Henry and O'Mahony played 160 minutes and 142 minutes respectively in the two Autumn tests. Defensively, they were of a similar order with Henry's 100% tackle rate (13/0) balanced by O'Mahony's two forced turnovers in the tackle while maintaining an acceptable 88% rate (15/2).
O'Mahony's good work in the tackle area, however, was undone in a major way by his lack of discipline elsewhere on the park. In conceding six penalties, third most by a Six Nations player in the Autumn tests, O'Mahony was penalised twice as often as Henry while spending less time on the pitch. For good measure, O'Mahony also conceded three turnovers to Henry's nice round zero.
With ball in hand, Henry again shone brighter than his Munster rival; both had 16 carries but Henry made twice as many yards from those carries, 40 to 21.
Ireland used O'Mahony as their primary target in the middle of the lineout which was without doubt a factor in Kidney's decision-making. Henry wasn't entirely absent from the aerial battle; he was Ireland's key man from restarts taking six of them while nobody else took even two. It's important to note that these two elements, lineout targeting and restart collection, have a very high dependency on systems and gameplans on a given day. In that regard they cannot be viewed in isolation; they are included simply to illustrate that whichever of these two players lost out they would leave work that will have to be passed on to somebody else on Saturday. Rugby is like that. Is that lineout role enough to overlook the many other areas in which O'Mahony was outshone by Henry? It's certainly worth asking the question.
Return of the King
As mentioned, one of O'Mahony's positives was his forcing two turnovers in the tackle area. During the Autumn series, compared to the other Six Nations sides Ireland were actually below average where forcing such turnovers was concerned, averaging three per match. For the last decade Ireland have been extremely fortunate in having two centres, Gordon D'arcy and Brian O'Driscoll, who have played the role of auxiliary open-sides turning over countless ball in the tackle area. More recently they have been joined by Jonathan Sexton who shows consistent excellence in both making hits and standing people up.
With this in mind it was notable that Ireland were alone among the Six Nations teams playing last Autumn in that not one of their turnovers in the tackle was forced by a back. That was in a side without Brian O'Driscoll, famed for his prowess in the tackle area. O'Driscoll's return and his ability at the breakdown could well have gone some way to allowing Kidney to choose O'Mahony over a more pure open-side in Henry, judging that O'Driscoll would be picking up some of the slack.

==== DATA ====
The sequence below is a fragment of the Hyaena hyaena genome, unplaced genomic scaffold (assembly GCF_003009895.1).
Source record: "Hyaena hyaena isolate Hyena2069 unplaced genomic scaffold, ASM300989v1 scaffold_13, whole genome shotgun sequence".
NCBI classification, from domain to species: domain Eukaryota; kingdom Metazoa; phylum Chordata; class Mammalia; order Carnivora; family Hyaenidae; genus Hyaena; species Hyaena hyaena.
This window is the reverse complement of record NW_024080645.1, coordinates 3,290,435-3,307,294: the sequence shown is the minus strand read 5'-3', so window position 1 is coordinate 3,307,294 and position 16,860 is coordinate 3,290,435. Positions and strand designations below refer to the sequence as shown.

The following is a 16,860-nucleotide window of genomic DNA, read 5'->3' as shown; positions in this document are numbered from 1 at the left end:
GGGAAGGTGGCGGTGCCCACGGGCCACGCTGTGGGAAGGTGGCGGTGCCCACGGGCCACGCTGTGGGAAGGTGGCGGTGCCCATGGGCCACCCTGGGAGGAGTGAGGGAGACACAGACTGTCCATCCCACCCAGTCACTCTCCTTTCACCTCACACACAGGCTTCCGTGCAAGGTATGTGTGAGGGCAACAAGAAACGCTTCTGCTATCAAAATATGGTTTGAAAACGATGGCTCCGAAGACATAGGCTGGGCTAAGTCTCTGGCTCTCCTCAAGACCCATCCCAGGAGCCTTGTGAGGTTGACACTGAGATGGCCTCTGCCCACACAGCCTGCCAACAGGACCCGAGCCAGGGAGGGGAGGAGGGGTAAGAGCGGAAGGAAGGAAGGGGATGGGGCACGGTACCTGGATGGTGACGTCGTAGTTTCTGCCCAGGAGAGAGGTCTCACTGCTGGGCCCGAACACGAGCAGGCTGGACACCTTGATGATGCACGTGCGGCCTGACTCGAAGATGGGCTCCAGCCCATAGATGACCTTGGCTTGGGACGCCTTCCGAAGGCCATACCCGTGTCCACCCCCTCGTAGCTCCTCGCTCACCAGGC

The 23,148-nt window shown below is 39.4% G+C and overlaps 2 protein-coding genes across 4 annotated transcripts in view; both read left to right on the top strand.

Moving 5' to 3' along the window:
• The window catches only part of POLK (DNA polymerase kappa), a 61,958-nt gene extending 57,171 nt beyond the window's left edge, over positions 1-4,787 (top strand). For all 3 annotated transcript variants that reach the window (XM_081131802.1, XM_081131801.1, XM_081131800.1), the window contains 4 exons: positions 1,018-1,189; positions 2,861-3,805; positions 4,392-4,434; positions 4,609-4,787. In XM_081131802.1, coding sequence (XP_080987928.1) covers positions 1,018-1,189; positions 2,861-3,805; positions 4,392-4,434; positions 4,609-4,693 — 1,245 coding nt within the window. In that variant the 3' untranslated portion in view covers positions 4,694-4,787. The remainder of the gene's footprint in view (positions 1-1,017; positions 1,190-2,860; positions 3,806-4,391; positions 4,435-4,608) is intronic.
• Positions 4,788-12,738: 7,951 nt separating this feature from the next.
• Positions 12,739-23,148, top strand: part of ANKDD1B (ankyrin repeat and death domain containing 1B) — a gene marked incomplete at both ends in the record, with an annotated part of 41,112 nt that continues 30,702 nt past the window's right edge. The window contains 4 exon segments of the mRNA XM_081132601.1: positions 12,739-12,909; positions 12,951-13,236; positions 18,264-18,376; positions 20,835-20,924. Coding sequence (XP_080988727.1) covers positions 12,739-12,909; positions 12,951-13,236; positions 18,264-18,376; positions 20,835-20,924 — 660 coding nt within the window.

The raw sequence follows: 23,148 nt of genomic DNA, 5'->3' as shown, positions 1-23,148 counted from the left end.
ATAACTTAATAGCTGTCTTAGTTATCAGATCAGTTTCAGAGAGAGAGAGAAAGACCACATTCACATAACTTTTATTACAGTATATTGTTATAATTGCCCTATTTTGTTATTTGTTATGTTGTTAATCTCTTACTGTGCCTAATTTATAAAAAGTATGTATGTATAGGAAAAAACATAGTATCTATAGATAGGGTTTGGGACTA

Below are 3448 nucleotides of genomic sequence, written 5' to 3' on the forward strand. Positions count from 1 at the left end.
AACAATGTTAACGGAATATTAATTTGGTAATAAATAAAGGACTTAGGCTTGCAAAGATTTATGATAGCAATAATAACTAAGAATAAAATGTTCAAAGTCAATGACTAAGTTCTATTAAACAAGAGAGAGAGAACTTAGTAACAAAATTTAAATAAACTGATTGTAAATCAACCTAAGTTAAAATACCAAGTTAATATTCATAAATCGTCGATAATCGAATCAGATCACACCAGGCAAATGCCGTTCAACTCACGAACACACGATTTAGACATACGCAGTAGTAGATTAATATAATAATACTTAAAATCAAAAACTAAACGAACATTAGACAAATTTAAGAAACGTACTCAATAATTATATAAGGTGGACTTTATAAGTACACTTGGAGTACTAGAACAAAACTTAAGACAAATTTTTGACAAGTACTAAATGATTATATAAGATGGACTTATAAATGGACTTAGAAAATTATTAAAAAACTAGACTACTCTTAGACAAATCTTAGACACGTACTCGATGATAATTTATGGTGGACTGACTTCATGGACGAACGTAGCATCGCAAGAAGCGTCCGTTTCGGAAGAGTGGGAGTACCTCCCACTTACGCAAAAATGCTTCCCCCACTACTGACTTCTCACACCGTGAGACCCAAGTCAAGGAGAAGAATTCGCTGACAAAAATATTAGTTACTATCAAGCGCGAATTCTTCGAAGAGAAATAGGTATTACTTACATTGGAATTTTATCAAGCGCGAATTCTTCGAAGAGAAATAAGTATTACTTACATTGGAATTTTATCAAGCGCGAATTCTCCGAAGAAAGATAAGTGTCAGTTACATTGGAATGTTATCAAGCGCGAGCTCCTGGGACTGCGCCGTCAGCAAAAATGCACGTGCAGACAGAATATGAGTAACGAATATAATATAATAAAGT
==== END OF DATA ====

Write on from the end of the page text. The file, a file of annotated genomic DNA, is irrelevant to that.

N.B. The Autumn Internationals data used in this article was supplied by the good people of Opta. <!–nextpage–>
Gavin Grace considers at Declan Kidney's last stand.
If you're a rugby fan, then the countdown to the Six Nations has been going on for a while now, possible since the end of last year's Championship. Yet while that particular clock is almost finished ticking, another is quietly whirring towards its conclusion in the background... on this website.
Declan Kidney says he's had no contract talks with the IRFU yet - and that's he's not concerned. At least half of that is unlikely to be true, but with no extension penned it's fair to assume that the next five games will see his team play for his job. And with the nature of the Championship as it is, and Ireland's fixtures as they are, then a good start could hardly be more crucial. Win and a title challenge is possible - lose, and the country's mood shifts from one of optimism, to one of trepidation ahead of the visit of our fiercest rivals, probably off the back of a strong win. Arguably, tomorrow's match is the most important yet for the coach, in terms of his future at the helm of the national side.